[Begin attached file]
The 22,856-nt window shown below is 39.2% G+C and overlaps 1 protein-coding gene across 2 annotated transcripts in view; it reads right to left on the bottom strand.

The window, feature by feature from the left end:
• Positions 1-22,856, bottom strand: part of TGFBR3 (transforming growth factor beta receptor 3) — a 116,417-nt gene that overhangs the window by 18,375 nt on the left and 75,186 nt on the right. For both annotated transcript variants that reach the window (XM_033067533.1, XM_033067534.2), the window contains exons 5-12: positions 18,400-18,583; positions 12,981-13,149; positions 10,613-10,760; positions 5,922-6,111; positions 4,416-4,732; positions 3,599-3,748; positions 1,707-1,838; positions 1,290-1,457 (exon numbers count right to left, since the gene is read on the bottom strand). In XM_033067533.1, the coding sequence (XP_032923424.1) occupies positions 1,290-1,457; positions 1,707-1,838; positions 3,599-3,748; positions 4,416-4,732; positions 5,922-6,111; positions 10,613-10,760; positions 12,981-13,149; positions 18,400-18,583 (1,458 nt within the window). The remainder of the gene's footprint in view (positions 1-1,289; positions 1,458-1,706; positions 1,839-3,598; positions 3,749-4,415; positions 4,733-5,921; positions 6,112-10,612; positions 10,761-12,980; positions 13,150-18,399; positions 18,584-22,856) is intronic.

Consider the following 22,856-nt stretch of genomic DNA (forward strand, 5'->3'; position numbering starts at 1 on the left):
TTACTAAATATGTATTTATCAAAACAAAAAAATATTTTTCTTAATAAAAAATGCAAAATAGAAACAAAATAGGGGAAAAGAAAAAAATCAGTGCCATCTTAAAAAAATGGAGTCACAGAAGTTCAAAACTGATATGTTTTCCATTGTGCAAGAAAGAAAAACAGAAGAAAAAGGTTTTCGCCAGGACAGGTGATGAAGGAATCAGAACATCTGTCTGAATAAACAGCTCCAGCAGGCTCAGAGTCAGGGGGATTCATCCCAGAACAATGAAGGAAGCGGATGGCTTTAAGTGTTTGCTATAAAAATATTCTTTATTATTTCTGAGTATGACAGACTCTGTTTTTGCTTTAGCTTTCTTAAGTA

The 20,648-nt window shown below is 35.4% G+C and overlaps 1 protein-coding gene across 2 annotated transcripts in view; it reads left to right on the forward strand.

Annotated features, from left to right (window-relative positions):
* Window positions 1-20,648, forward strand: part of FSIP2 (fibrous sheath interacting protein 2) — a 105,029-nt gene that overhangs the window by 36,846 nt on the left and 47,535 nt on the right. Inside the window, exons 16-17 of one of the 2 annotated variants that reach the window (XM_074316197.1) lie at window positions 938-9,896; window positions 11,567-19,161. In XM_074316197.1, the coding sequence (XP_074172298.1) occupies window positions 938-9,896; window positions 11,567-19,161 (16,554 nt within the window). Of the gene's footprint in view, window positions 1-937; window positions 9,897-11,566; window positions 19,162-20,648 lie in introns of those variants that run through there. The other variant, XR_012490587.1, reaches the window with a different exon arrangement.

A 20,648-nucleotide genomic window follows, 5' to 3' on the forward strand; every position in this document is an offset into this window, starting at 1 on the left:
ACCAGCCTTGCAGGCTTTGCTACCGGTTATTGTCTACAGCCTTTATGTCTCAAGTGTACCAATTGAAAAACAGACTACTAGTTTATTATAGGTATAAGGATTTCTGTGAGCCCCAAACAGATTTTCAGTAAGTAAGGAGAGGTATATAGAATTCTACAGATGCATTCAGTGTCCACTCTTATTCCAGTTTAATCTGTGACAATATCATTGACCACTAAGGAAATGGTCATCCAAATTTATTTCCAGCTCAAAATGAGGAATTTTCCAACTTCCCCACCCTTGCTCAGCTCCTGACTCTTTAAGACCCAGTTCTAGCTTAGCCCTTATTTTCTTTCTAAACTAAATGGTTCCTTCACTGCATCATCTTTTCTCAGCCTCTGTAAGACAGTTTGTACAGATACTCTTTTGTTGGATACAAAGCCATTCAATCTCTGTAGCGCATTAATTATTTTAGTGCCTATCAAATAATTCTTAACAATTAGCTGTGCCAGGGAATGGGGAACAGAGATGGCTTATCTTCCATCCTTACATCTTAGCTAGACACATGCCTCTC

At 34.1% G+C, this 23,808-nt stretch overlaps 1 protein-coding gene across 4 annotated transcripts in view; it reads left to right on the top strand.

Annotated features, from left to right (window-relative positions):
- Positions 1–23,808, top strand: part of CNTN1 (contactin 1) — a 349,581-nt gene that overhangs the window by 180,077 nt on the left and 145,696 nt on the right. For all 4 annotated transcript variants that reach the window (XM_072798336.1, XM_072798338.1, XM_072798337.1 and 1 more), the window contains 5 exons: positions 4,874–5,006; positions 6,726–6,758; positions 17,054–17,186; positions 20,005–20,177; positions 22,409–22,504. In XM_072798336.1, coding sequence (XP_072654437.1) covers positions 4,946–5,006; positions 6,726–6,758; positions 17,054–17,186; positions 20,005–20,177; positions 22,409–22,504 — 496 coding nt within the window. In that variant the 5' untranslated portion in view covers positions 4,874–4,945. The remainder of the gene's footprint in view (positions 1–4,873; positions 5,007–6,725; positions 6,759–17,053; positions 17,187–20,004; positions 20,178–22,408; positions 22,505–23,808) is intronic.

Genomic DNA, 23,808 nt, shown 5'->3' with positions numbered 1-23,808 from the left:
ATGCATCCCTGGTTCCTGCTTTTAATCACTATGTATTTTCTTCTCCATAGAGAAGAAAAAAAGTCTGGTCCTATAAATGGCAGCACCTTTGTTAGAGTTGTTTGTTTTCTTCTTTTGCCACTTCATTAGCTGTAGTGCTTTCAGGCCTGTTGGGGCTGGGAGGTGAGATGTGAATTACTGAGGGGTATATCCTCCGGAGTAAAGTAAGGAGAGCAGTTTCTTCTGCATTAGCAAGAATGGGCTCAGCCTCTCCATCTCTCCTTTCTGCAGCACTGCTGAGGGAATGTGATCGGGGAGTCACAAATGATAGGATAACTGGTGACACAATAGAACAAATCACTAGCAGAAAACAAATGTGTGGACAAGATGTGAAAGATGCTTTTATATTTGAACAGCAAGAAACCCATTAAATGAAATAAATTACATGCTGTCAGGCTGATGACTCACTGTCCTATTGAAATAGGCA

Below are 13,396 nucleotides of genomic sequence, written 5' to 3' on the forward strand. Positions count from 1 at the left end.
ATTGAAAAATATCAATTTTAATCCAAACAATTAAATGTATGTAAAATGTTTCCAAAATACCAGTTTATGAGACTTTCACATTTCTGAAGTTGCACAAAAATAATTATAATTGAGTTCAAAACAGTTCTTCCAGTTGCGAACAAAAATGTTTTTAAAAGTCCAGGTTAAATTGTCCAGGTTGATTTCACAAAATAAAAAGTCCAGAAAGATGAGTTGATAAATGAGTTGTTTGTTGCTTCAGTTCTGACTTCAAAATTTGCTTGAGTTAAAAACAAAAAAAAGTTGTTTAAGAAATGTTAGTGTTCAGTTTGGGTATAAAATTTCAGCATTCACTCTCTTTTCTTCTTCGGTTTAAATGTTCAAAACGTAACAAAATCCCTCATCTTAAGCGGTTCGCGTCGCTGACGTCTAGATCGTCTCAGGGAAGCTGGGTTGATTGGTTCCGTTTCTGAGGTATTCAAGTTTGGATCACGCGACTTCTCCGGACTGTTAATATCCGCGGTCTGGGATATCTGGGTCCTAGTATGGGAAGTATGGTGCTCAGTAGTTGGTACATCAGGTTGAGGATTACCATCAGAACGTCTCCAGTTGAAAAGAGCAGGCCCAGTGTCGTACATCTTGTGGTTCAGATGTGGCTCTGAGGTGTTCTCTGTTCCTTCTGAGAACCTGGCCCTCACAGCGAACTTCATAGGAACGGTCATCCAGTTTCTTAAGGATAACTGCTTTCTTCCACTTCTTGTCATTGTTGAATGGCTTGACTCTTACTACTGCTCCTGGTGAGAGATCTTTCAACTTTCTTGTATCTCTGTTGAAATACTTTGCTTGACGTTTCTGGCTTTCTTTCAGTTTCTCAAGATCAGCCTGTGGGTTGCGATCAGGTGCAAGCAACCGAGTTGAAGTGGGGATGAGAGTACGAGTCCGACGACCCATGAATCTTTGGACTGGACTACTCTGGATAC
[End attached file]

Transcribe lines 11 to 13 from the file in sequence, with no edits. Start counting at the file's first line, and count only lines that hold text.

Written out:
At 34.1% G+C, this 23,808-nt stretch overlaps 1 protein-coding gene across 4 annotated transcripts in view; it reads left to right on the top strand.

Annotated features, from left to right (window-relative positions):
- Positions 1–23,808, top strand: part of CNTN1 (contactin 1) — a 349,581-nt gene that overhangs the window by 180,077 nt on the left and 145,696 nt on the right. For all 4 annotated transcript variants that reach the window (XM_072798336.1, XM_072798338.1, XM_072798337.1 and 1 more), the window contains 5 exons: positions 4,874–5,006; positions 6,726–6,758; positions 17,054–17,186; positions 20,005–20,177; positions 22,409–22,504. In XM_072798336.1, coding sequence (XP_072654437.1) covers positions 4,946–5,006; positions 6,726–6,758; positions 17,054–17,186; positions 20,005–20,177; positions 22,409–22,504 — 496 coding nt within the window. In that variant the 5' untranslated portion in view covers positions 4,874–4,945. The remainder of the gene's footprint in view (positions 1–4,873; positions 5,007–6,725; positions 6,759–17,053; positions 17,187–20,004; positions 20,178–22,408; positions 22,505–23,808) is intronic.